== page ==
Working from the right start with a small stitch across one intersection insert and bring needle out one thread to the left of starting point. Make second stitch across two intersections to form big stitch. Make a further big stitch and then start with a small stitch again.
Work second row alongside as shown.
Also known as continuous cashmere stitch.

A filling stitch used in Ayrshire embroidery and other whitework with consists of spokes oh thread pattially covered by an intertwined thread. Catherine Wheel

A running thread is worked to define the circle and then a circle of blanket stitch is worked with loops facing inwards. A second row is worked inside the first which doesn't pass through the fabric. Four straight stitches make the spokes and a second thread looped over these as shown.

A counted thread stitch Celestial Eyelet large

Work four stitches in a cross into the same central hole each over four fabric threads as shown. Work a loose diagonal stitch across one corner and tie it down with a small stitch starting one diagonal stitch from the centre and pull it tight through the central hole. Continue around the four sides. A small Celestial Eyelet is worked in the same way but the original four stitches are each over two threads.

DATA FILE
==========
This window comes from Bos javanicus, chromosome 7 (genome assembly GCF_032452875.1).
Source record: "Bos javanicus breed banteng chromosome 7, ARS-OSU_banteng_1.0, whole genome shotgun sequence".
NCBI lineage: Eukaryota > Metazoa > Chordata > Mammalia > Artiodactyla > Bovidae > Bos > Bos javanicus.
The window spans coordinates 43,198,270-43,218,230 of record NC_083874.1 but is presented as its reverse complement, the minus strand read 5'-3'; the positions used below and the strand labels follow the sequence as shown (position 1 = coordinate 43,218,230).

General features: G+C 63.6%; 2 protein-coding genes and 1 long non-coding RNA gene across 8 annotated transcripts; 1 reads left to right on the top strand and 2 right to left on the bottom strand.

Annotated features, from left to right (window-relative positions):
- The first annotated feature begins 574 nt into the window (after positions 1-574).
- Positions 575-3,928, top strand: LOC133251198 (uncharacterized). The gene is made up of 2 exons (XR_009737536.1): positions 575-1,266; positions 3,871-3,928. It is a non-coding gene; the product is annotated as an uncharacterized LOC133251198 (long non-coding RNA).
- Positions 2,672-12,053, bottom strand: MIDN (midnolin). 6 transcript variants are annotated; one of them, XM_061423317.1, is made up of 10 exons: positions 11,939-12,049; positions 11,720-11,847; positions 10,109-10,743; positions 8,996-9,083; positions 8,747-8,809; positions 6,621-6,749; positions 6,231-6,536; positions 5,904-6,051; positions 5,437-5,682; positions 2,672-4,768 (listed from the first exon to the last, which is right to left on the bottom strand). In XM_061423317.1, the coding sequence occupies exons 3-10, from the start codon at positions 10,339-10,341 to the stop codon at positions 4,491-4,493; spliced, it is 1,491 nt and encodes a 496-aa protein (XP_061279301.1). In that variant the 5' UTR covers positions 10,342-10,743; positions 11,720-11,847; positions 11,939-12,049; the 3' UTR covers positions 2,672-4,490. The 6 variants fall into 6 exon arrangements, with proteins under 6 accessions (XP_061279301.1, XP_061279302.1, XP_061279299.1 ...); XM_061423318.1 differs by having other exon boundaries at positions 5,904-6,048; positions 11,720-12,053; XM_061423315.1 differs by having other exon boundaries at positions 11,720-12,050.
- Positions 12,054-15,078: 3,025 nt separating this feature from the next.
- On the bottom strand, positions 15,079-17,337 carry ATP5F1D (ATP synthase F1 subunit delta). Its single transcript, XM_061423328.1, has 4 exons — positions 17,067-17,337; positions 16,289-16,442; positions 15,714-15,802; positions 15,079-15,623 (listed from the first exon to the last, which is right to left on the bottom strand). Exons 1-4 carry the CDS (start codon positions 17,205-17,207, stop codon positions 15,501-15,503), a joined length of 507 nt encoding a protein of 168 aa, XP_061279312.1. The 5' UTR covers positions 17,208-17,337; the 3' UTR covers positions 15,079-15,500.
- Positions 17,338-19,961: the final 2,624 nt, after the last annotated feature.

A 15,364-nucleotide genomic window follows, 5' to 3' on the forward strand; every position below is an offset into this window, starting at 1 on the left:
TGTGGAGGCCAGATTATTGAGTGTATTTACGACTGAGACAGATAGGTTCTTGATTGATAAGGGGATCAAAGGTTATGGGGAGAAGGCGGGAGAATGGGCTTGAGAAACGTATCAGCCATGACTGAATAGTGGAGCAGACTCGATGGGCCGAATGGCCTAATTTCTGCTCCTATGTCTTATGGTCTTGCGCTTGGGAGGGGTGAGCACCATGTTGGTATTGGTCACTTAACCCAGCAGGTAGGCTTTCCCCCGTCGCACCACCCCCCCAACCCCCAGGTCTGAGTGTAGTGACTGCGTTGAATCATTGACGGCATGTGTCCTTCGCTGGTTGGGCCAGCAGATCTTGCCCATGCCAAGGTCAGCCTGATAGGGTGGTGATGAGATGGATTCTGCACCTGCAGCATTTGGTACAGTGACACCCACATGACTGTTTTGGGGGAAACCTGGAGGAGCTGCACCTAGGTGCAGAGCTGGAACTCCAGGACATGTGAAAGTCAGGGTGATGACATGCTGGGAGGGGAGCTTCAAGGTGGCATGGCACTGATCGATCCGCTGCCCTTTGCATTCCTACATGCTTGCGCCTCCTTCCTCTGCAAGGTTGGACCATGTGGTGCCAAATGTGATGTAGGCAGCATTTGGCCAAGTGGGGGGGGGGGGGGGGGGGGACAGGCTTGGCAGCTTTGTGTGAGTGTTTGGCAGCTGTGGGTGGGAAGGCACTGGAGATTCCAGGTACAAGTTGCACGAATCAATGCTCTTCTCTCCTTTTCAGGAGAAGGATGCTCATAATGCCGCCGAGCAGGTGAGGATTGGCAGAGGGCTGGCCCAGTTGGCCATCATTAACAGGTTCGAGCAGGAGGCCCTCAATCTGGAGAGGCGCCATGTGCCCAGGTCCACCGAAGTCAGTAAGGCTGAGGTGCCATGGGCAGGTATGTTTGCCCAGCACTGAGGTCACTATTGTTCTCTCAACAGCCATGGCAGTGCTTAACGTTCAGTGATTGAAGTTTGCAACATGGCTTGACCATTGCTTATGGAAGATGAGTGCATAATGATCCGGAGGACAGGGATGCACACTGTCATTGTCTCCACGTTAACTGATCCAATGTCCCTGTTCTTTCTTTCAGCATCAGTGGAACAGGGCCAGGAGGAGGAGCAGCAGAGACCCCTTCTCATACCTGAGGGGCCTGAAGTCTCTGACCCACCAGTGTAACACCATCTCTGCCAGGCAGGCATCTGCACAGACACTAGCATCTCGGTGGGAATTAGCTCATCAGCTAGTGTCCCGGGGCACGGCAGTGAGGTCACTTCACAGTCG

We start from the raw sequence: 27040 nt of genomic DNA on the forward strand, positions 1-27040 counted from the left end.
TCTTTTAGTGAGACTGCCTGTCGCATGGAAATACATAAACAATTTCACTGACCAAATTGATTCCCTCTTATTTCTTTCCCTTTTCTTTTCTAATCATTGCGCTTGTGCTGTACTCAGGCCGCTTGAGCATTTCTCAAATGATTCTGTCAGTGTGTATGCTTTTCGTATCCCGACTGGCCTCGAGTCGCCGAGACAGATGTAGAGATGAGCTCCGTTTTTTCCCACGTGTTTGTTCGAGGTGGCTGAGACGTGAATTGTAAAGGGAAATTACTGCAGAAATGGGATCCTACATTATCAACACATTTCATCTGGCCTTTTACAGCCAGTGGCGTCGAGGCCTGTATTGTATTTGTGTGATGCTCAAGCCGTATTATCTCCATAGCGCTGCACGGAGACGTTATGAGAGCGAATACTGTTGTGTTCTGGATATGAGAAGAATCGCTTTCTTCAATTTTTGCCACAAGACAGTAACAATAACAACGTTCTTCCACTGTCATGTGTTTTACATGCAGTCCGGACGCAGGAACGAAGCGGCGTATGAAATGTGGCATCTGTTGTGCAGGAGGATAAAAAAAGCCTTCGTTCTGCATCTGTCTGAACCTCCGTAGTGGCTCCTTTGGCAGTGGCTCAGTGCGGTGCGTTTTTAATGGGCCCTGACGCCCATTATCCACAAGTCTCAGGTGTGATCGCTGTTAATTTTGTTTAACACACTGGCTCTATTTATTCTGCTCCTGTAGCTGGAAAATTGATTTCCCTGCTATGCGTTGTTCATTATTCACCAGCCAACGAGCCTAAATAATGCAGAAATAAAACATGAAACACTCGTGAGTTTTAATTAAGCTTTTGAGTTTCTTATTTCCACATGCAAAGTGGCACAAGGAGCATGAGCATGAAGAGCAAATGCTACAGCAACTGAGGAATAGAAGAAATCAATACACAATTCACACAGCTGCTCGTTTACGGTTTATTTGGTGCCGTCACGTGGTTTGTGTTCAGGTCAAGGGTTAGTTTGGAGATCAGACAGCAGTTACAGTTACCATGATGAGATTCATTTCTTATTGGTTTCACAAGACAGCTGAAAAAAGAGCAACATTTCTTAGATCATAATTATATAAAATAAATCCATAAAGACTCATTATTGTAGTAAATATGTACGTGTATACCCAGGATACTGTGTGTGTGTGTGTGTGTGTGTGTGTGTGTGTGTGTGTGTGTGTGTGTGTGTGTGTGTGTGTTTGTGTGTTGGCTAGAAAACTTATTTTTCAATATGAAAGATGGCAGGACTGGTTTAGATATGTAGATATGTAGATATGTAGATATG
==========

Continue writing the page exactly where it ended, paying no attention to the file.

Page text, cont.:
A counted thread stitch Celestial Eyelet small

Work four stitches in a cross into the same central hole each over two fabric threads as shown. Work a loose diagonal stitch across one corner and tie it down with a small stitch starting one diagonal stitch from the centre and pull it tight through the central hole. Continue around the four sides. A large celestial eyelet is worked in the same way but the original four stitches are each over four fabric threads.

A free embroidery stitch used in stump work. Ceylon stitch

Using a blunt (tapestry) needle come out at A and insert at B to form the base line the width of the shape to be embroidered. If this is wide hold down with small stitches. This stitch is always worked from left to right. Bring the needle out at C and slip under the base stitch from D to E, going over the thread where it comes out at C. Do not enter the fabric.
Make another stitch exactly the same and continue until the end of the line. Then come up at G immediately below C and slip the needle behind the first loop of the previous row, horizontally under two threads as shown and continue to the end of the row.
When all the required rows have been worked fix the loops of the last row down with small stitches.